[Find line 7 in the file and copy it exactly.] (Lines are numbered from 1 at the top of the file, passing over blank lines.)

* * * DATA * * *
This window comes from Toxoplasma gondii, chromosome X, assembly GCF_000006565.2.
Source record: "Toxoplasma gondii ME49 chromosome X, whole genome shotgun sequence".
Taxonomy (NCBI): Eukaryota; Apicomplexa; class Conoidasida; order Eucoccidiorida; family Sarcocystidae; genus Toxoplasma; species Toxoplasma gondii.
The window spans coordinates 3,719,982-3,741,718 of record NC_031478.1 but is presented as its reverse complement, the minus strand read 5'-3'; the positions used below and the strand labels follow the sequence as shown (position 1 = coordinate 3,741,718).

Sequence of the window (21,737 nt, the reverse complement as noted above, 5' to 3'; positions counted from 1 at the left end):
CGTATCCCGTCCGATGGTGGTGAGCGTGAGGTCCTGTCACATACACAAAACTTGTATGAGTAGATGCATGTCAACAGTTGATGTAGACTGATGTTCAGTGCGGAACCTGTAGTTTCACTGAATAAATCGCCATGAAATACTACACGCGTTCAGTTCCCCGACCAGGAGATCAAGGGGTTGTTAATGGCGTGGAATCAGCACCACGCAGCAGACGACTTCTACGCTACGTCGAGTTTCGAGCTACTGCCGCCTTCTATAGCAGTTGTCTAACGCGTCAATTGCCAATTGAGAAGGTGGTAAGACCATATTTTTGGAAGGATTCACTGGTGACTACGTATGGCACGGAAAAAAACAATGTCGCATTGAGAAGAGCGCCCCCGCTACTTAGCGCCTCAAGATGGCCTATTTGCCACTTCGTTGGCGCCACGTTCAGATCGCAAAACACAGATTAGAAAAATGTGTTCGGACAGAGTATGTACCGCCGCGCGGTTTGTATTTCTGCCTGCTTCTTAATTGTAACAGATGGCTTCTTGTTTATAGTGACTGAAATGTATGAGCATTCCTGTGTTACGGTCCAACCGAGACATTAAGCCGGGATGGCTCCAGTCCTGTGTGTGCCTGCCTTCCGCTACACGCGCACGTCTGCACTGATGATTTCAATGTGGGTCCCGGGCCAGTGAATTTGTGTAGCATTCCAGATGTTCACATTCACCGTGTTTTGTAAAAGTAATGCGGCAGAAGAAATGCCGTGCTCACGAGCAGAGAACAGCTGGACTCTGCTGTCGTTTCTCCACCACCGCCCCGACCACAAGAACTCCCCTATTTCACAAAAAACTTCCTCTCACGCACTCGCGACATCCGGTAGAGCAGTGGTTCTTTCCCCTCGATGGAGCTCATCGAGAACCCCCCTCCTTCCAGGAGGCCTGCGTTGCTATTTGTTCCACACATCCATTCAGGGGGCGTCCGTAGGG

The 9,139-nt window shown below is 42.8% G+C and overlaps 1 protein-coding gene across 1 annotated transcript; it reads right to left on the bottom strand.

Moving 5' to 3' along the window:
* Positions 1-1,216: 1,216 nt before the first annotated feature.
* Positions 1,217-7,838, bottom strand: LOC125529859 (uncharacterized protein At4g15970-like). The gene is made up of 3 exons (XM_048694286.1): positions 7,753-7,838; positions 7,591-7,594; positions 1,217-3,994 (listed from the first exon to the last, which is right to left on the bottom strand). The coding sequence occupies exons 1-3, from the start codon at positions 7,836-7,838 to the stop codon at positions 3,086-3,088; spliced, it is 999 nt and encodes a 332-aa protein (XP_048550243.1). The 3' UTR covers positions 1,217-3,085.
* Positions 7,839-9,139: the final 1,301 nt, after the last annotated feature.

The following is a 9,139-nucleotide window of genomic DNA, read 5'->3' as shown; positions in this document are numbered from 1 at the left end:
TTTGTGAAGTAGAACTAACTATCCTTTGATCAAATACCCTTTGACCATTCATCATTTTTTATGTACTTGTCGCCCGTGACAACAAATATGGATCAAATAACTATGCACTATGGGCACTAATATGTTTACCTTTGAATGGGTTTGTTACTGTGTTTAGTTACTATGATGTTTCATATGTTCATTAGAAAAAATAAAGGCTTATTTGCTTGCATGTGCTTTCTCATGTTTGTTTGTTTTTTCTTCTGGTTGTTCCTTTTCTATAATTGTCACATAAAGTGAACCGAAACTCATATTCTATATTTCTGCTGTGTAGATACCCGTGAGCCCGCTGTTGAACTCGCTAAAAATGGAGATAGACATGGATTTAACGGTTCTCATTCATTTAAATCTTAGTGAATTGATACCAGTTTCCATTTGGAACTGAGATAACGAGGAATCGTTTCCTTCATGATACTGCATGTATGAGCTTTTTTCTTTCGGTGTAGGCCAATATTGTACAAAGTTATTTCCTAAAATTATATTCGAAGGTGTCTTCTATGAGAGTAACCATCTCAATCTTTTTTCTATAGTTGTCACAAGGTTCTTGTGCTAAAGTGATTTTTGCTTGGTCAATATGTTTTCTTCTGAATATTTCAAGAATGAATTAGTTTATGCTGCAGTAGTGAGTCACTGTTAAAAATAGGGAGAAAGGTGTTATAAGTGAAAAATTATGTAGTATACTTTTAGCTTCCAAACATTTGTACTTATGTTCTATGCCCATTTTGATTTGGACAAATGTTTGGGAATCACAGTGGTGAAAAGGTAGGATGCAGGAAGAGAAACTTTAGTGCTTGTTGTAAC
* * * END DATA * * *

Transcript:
The 9,139-nt window shown below is 42.8% G+C and overlaps 1 protein-coding gene across 1 annotated transcript; it reads right to left on the bottom strand.